It’s bottom of the ninth with two outs, and it’s not looking good for MLB baseball. Players and owners simply cannot come to an agreement on how a return to action should proceed, with each proposal presented to date rejected by the other side. The league’s most recent suggestion was for 60 games, which was rejected by the MLB Players Association (MLBPA) as it countered with 70. However, MLB Commissioner Rob Manfred wasn’t willing to play ball and immediately rejected the alternative. At this point, MLB, as a whole, is looking more like the Bad News Bears than a professional sports organization.
As Manfred and MLBPA lead Tony Clark have met this week to hash out their differences, Manfred has felt the meetings have been productive. He explained after the two got together on Wednesday, “We had a list of issues. We stated positions on each of those issues. We then made trades and compromises across and within those issues. At several points in time, I went back to the list of issues with Tony and reviewed where we were, and I did that again at the end of the meeting. We shook hands and we both agreed we were going to — push was the word — push our sides to reach an agreement consistent with that framework.”
However, a 70-game season isn’t feasible, according to the commissioner. He explains, “I told him 70 games was simply impossible given the calendar and the public health situation, and he went ahead and made that proposal anyway,” adding, “[Dr. Anthony Fauci, director of the National Institute of Allergy and Infectious Diseases is] out there telling us that football should [be] playing in a quarantine. [The NBA and the NHL] are playing in a quarantine. Our guys want nothing to do with that. No. 2, Fauci says we shouldn’t be playing in October and their proposal contemplates lengthening the season.”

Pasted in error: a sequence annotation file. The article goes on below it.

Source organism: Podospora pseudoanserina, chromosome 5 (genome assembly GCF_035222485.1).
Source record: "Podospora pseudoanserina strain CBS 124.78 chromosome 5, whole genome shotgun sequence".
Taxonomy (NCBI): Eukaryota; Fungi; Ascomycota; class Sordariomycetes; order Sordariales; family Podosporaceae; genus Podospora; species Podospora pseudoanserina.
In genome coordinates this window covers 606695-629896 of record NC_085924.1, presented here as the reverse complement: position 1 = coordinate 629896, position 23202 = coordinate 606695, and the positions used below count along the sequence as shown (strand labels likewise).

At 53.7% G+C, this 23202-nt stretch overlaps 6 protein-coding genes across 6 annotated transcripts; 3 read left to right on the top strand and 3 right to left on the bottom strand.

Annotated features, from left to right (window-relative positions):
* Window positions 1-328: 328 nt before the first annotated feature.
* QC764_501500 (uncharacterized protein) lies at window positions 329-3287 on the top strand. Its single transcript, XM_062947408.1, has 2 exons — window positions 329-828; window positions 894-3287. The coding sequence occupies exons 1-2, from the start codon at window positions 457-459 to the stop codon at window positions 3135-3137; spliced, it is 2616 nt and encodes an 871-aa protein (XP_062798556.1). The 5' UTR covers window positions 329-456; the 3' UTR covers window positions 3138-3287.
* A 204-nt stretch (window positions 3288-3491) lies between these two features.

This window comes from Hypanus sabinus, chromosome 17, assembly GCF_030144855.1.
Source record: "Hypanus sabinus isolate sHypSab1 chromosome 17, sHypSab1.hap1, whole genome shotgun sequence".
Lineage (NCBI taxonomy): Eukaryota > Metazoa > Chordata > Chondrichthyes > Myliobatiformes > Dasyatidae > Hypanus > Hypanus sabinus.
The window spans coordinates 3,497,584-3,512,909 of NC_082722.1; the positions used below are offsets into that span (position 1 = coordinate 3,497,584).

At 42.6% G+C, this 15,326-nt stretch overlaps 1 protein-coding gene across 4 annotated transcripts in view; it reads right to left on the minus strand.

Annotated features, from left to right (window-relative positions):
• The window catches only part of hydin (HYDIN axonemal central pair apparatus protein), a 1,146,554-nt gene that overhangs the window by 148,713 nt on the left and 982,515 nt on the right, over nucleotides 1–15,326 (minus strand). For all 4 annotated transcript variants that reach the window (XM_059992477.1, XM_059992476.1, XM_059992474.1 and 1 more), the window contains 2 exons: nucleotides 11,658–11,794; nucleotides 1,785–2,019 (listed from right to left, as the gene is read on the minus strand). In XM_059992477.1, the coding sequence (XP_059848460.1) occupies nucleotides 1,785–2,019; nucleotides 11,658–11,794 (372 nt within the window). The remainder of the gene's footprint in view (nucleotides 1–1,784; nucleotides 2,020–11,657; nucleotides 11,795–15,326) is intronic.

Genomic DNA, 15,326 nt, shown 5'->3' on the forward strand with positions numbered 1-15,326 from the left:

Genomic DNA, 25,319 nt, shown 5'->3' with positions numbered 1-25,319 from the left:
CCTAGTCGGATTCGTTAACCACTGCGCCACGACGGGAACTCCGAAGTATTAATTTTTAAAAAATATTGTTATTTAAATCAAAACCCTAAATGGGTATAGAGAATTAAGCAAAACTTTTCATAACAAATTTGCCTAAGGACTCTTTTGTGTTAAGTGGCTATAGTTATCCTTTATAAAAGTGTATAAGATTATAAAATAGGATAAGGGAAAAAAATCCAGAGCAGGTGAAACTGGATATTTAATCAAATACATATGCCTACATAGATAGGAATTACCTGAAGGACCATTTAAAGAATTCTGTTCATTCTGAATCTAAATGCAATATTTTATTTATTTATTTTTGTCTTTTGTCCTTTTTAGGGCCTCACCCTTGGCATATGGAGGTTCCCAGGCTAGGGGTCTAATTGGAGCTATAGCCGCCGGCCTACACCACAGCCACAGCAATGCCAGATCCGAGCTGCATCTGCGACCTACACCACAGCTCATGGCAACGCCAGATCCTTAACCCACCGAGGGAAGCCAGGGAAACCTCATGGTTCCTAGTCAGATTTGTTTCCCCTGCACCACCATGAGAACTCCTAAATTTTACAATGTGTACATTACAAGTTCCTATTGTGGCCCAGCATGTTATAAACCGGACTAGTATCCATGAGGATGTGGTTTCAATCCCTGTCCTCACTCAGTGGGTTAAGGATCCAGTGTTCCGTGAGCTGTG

Another point that is causing some tension is a “no grievance” clause owners want to add to a restart plan. This would prevent players from being able to seek some type of reimbursement for damages if they feel the plan is unfair. Many players aren’t willing to agree to it, simply because they’re concerned that owners might try to figure out a loophole that could strip away more of the players’ compensation.
Manfred makes it clear that he is ready to lay down the law, if necessary. He asserts, “We want to play. We want to reach an agreement. We’re committed to doing whatever is necessary to find a way to play, hopefully by agreement.” In other words, if an agreement isn’t reached, he will use his legal right to stipulate how the season will proceed. However, this shouldn’t be seen as a sign that baseball will return. Players have already said that they are ready to walk out if they’re not happy with any arrangement, and time is running out for an equitable deal to be reached.